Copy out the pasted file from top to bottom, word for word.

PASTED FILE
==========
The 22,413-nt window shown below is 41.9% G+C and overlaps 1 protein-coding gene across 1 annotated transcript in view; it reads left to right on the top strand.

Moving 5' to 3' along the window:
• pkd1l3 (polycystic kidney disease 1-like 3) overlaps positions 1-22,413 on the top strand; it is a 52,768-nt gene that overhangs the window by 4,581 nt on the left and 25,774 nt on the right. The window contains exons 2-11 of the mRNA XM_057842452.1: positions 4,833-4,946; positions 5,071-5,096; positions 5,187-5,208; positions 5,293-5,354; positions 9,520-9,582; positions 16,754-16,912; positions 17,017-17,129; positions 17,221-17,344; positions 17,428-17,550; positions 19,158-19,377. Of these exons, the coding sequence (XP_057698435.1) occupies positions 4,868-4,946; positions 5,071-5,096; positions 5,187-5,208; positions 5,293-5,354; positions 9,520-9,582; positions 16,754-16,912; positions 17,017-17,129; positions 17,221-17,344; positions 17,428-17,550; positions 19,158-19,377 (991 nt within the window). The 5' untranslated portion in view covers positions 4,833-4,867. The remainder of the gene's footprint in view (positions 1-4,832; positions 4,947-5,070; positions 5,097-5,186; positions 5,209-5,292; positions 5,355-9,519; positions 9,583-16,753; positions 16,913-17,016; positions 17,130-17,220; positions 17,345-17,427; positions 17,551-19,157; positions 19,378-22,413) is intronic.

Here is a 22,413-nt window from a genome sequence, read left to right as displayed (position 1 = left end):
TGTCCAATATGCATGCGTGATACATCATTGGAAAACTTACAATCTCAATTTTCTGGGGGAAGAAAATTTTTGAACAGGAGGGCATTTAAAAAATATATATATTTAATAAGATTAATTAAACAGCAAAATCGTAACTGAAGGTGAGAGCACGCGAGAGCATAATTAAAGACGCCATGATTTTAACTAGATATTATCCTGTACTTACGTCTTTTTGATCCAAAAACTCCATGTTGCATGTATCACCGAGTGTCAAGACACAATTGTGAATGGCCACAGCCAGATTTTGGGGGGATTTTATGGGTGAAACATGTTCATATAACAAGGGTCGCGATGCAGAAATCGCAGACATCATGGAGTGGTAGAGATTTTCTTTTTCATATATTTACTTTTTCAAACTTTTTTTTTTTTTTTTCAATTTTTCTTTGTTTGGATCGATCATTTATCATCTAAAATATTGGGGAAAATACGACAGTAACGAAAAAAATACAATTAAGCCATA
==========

The 22,413-nt window shown below is 41.9% G+C and overlaps 1 protein-coding gene across 1 annotated transcript in view; it reads left to right on the top strand.

Moving 5' to 3' along the window:
• pkd1l3 (polycystic kidney disease 1-like 3) overlaps positions 1-22,413 on the top strand; it is a 52,768-nt gene that overhangs the window by 4,581 nt on the left and 25,774 nt on the right. The window contains exons 2-11 of the mRNA XM_057842452.1: positions 4,833-4,946; positions 5,071-5,096; positions 5,187-5,208; positions 5,293-5,354; positions 9,520-9,582; positions 16,754-16,912; positions 17,017-17,129; positions 17,221-17,344; positions 17,428-17,550; positions 19,158-19,377. Of these exons, the coding sequence (XP_057698435.1) occupies positions 4,868-4,946; positions 5,071-5,096; positions 5,187-5,208; positions 5,293-5,354; positions 9,520-9,582; positions 16,754-16,912; positions 17,017-17,129; positions 17,221-17,344; positions 17,428-17,550; positions 19,158-19,377 (991 nt within the window). The 5' untranslated portion in view covers positions 4,833-4,867. The remainder of the gene's footprint in view (positions 1-4,832; positions 4,947-5,070; positions 5,097-5,186; positions 5,209-5,292; positions 5,355-9,519; positions 9,583-16,753; positions 16,913-17,016; positions 17,130-17,220; positions 17,345-17,427; positions 17,551-19,157; positions 19,378-22,413) is intronic.

Here is a 22,413-nt window from a genome sequence, read left to right as displayed (position 1 = left end):
TGTCCAATATGCATGCGTGATACATCATTGGAAAACTTACAATCTCAATTTTCTGGGGGAAGAAAATTTTTGAACAGGAGGGCATTTAAAAAATATATATATTTAATAAGATTAATTAAACAGCAAAATCGTAACTGAAGGTGAGAGCACGCGAGAGCATAATTAAAGACGCCATGATTTTAACTAGATATTATCCTGTACTTACGTCTTTTTGATCCAAAAACTCCATGTTGCATGTATCACCGAGTGTCAAGACACAATTGTGAATGGCCACAGCCAGATTTTGGGGGGATTTTATGGGTGAAACATGTTCATATAACAAGGGTCGCGATGCAGAAATCGCAGACATCATGGAGTGGTAGAGATTTTCTTTTTCATATATTTACTTTTTCAAACTTTTTTTTTTTTTTTTCAATTTTTCTTTGTTTGGATCGATCATTTATCATCTAAAATATTGGGGAAAATACGACAGTAACGAAAAAAATACAATTAAGCCATA